Impacts of Efficiency Programs 
  • The table below shows the key performance indicators for the energy efficiency and other DSM programs implemented by Xcel Energy and BHE during 2009-2014. In total, the two utilities spent $414 million on energy efficiency and load management programs, while households and businesses will save about $1.1 billion net as a result of this investment. 

  • In response to Xcel’s and BHE’s energy efficiency programs and the efficiency measures installed during 2009-2014, households and businesses reduced their electricity use in 2014 by nearly 2.1 billion kWh, equivalent to the electricity use of 264,000 typical households served by these utilities. Xcel Energy exceeded the energy savings goals set by the PUC every year during 2009-2014 and underspent its approved DSM budget all years except 2012. 

  • The electric efficiency programs of Xcel Energy and BHE have been very cost effective, with an overall benefit-to-cost ratio of more than two-to-one. Customers will save nearly $3 on their utility bills for every $1 invested by the utilities in energy efficiency programs. 

  • In addition to recovering program costs, Xcel Energy was awarded $97 million in incentives based on the level of energy savings achieved and the cost effectiveness of its energy efficiency programs in 2009-2014. About 91% of the net benefits of energy-saving programs were retained by customers with about 9% awarded to the utility. 

  • Utility energy efficiency programs increase employment through the production, sales and installation of energy-efficient products and services. Energy efficiency improvements to buildings support more than 40,000 jobs in Colorado according to a new report by Environmental Entrepreneurs using U.S. Department of Labor and U.S. Department of Energy data. Jobs are also gained when households and businesses use utility bill savings to buy other goods and services in the local economy. Colorado Job Report 2016 | Energy Efficiency Jobs in America 2016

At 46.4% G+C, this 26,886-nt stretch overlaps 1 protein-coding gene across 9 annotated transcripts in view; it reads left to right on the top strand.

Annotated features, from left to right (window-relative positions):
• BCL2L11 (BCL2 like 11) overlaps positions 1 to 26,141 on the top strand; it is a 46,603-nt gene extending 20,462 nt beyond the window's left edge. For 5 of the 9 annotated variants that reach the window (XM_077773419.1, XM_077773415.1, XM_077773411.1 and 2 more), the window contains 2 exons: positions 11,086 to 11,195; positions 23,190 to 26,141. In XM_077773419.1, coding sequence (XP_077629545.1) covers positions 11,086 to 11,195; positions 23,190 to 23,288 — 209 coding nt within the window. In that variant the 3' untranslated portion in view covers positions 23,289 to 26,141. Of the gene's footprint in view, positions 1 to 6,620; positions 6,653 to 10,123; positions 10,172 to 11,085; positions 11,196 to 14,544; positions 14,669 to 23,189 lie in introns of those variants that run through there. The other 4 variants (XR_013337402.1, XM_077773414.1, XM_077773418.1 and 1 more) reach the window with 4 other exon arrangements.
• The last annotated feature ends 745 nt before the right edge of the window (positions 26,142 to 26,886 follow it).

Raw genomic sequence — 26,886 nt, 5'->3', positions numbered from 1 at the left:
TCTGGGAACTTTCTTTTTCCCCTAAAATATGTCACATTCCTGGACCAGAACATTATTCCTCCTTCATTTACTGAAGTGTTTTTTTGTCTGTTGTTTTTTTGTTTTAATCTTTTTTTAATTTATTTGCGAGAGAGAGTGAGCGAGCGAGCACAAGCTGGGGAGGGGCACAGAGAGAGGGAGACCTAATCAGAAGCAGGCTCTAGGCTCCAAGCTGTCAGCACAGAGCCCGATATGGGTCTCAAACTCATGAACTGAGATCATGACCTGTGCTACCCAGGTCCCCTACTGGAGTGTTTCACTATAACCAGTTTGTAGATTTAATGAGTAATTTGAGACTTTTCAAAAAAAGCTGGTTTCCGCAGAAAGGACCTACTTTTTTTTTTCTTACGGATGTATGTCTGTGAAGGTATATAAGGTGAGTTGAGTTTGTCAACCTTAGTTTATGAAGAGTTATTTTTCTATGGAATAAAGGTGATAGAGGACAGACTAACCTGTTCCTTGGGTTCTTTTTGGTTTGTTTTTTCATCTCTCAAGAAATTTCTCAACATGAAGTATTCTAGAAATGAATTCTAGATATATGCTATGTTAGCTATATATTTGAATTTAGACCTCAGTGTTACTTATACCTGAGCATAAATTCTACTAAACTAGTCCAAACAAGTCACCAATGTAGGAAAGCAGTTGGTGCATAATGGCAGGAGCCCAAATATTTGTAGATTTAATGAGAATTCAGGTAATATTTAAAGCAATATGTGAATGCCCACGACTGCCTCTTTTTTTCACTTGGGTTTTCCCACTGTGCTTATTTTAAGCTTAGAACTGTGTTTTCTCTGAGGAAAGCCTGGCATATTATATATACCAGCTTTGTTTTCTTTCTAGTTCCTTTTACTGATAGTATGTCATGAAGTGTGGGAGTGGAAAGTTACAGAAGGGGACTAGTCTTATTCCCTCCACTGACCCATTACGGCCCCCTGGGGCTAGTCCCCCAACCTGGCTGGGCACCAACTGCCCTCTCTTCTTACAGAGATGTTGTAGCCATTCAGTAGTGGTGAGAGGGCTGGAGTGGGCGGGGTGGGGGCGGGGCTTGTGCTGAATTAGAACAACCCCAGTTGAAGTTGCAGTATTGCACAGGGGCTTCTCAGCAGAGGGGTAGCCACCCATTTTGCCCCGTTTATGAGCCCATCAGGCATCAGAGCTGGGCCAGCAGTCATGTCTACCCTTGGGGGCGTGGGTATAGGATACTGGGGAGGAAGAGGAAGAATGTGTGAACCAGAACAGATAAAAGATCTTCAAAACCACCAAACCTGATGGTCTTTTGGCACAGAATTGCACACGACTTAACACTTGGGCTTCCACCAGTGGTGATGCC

• Xcel Energy avoided 1.46 million tons of carbon dioxide emissions between 2009 and 2014 due to energy efficiency programs, assuming that half of the energy savings reduces operation of coal-fired power plants and half reduces operation of gas-fired power plants. The reduction in emissions is equivalent to taking 299,000 cars off the road. 

Impacts of Electric Utility Energy Efficiency (DSM) Programs, 2009-2014* 

UTILITY 2009 2010 2011  2012 2013  2014  TOTAL 
 XCEL DSM SPENDING (M $) 43.9 54.7 63.8  79.4 75.3  77.0  3,941
 XCEL DSM SPENDING (M $) 1.4 2.5 3.2 3.5 4.5  5.1  20.2
 XCEL ELECTRICITY SAVINGS (GWH/YR) 220 252 312 401 384  392  1,961
 BHE — ELECTRICITY SAVINGS (GWH/YR)  5 17 19 20 21  18  100
 XCEL NET ECONOMIC BENEFITS (M $)  206  210  178 170 160 123   1,047
 BHE — ECONOMIC BENEFITS (M $)  2  4  10  8  36
 XCEL — BENEFIT-COST RATIO  4.1  3.3  2.8 2.4   2.3 1.9   —
 BHE — BENEFIT-COST RATIO   2.3 1.6   1.8 1.8   2.3 2.0   —
 TOTAL  166.2  806  207.9  >3  644    

Xcel Energy avoided 1.46 million tons of carbon dioxide emissions between 2009 and 2014 due to energy efficiency programs

SOURCE OF DATA: Utility data are from annual Demand-Side Management reports submitted by the utilities to the Colorado Public Utilities Commission. Electricity savings are at the generator level. 

Report courtesy of the Southwest Energy Efficiency Project.

*2012 EEBC State of the State Report